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The news that the Office of Teaching and Learning is to be shut down has been met with a remarkable lack of fanfare. The OLT is the federal organisation that supports research and innovation in teaching and learning in Australia and provides rewards for outstanding teaching across the entire tertiary sector in the country.

It has had a troubled existence. First called the Carrick Institute and later renamed the Australian Learning and Teaching Council – presumably to assert its equality with the Australian Research Council, even though it really isn’t in the same ball park when it comes to money, status or clout – and finally the OLT. Perhaps that was one of the reasons why its demise has not stirred up the furor it ought. Having an OLT grant or fellowship on your CV pales in significance to an ARC one. And yet, it shouldn’t, because they were just as hard to obtain and probably resulted in more “real world” applicable research. But, of course this just reflects the primacy of research, even though most Australian universities earn more revenue from teaching than from research.

Another reason why the responses to OLT’s demise would barely fill a tea-cup is that it has been accused of being an exclusive club, hard to get in, even harder to get out. Of course the ARC is routinely accused of the same bias. There is no evidence of ths actually being true in either case. In the OLT’s case data show that, if anything, it has been too egalitarian; that the high flyers have not had their fair share; that some of the minnows have punched way above their weight. The ‘ivy league’ group of eight universities, the ones that produce the most research and are known for excellence in teaching, only account for about a third of all OLT funding in the last five years. They do much better obtaining the ARC grants.  On the other hand, every university in the country has received some OLT funding – including tiny institutions like the nascent Tabor College, a Christian college that was only recently granted degree granting status. The OLT was nothing if not inclusive.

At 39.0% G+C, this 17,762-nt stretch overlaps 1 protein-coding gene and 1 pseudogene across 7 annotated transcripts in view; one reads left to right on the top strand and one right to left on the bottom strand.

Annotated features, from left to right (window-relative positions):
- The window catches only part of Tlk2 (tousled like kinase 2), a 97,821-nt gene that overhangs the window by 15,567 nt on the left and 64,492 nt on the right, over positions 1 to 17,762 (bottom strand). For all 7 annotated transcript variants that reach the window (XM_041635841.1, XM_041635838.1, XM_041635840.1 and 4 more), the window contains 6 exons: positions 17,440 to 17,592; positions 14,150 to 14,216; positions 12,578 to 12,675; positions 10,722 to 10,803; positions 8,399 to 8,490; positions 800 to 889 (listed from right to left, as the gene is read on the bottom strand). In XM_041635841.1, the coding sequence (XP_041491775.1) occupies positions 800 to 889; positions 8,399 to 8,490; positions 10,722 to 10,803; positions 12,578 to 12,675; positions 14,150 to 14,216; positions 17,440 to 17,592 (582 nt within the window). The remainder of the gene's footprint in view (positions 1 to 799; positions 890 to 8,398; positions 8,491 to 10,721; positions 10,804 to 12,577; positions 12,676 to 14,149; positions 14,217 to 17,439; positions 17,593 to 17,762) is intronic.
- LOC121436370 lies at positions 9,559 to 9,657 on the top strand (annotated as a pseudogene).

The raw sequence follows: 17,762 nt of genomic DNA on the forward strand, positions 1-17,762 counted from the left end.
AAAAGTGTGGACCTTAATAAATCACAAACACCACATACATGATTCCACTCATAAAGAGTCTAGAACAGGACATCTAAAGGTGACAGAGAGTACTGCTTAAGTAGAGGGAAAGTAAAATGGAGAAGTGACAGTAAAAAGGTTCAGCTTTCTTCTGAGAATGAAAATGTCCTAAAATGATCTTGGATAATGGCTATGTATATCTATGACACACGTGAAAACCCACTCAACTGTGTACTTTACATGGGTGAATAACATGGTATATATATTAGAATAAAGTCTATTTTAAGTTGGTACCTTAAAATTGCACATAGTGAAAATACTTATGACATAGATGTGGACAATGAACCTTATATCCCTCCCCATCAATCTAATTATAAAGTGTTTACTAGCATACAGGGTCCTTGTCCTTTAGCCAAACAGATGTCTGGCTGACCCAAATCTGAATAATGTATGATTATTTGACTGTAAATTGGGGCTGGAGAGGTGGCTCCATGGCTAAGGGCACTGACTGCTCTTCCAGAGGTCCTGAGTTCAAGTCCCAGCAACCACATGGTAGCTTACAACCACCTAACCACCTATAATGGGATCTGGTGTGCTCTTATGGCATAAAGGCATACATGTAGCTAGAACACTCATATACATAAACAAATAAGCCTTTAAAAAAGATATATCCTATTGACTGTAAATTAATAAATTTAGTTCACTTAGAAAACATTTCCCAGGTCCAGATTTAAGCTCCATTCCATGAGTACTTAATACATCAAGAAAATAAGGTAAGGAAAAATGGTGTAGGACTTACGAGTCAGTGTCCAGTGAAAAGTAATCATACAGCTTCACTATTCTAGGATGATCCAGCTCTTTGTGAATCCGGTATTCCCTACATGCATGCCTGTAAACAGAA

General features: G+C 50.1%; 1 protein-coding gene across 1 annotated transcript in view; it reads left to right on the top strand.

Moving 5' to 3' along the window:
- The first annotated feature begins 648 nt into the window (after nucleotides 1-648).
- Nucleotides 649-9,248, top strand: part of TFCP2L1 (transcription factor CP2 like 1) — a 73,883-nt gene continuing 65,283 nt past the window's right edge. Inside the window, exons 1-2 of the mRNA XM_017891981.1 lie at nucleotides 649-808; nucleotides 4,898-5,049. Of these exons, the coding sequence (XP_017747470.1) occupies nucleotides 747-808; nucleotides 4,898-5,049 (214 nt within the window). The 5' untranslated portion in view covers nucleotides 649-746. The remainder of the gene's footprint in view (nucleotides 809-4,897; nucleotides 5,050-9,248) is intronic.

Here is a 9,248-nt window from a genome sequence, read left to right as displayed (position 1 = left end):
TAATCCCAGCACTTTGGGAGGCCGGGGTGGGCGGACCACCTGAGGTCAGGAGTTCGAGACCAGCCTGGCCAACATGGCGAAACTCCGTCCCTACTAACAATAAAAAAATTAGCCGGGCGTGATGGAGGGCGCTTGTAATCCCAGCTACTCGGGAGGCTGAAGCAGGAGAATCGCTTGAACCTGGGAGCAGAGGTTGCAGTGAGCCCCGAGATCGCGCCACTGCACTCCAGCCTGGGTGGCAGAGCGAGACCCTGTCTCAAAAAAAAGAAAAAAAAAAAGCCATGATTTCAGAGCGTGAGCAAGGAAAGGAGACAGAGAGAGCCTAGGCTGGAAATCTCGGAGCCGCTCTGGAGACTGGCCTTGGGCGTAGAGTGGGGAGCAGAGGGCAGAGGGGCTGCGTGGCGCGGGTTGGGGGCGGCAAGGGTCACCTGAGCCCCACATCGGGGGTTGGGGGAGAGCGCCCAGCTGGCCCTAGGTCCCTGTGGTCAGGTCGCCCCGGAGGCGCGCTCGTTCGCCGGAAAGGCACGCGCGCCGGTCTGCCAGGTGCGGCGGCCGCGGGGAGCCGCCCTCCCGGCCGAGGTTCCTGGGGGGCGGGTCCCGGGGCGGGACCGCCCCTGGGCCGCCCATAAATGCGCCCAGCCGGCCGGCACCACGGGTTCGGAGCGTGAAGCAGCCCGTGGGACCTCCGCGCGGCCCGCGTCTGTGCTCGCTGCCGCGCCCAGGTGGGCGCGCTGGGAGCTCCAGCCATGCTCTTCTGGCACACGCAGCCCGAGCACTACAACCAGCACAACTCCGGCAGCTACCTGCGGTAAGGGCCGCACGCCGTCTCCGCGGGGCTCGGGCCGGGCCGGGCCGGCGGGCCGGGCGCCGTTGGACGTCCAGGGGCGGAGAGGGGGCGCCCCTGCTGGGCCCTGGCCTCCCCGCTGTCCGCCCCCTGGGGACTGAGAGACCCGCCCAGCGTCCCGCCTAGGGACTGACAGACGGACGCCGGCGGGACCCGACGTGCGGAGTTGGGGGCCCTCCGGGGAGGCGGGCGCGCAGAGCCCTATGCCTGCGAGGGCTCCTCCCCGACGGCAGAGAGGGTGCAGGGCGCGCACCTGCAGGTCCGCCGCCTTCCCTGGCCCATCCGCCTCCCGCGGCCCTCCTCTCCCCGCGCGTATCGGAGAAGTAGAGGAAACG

Of course simply listing university awards ignored the OLT’s greatest achievements— encouraging higher education providers to collaborate. Many of the big projects funded involved academics from multiple institutions. And the rules of the game meant that the results of each project had to be disseminated to other universities. While that process was at times perfunctory, most of the time it worked well and produced ideas for further projects.

Finally, every year OLT handed out awards with substantial monetary awards to excellent teachers and innovative programs, initiatives to reach beyond what was already easily within our grasp. Over the years the award criteria changed but they were always aspirational, like a Grammy or an Oscar. Getting nominated was a big deal, something that said that what we do as teachers is valued. It didn’t matter that someone else won, Well, it did matter a bit, but it was just great that achievements in this area were valued.

So now it is up to each individual university in Australia to encourage excellence in teaching quality as it sees fit. Teaching quality will no doubt be encouraged by each institution, but it will most likely resume its customary place as somewhat less important than research and industry engagement. What is disappointing is that for such a small investment, Australia had a mechanism that encouraged universities to collaborate and showcased the importance of teaching on a national stage. Now these achievements will be recognized only on smaller stages with much less fanfare and undoubtedly less impact. It’s hard to see how that is a desirable outcome.

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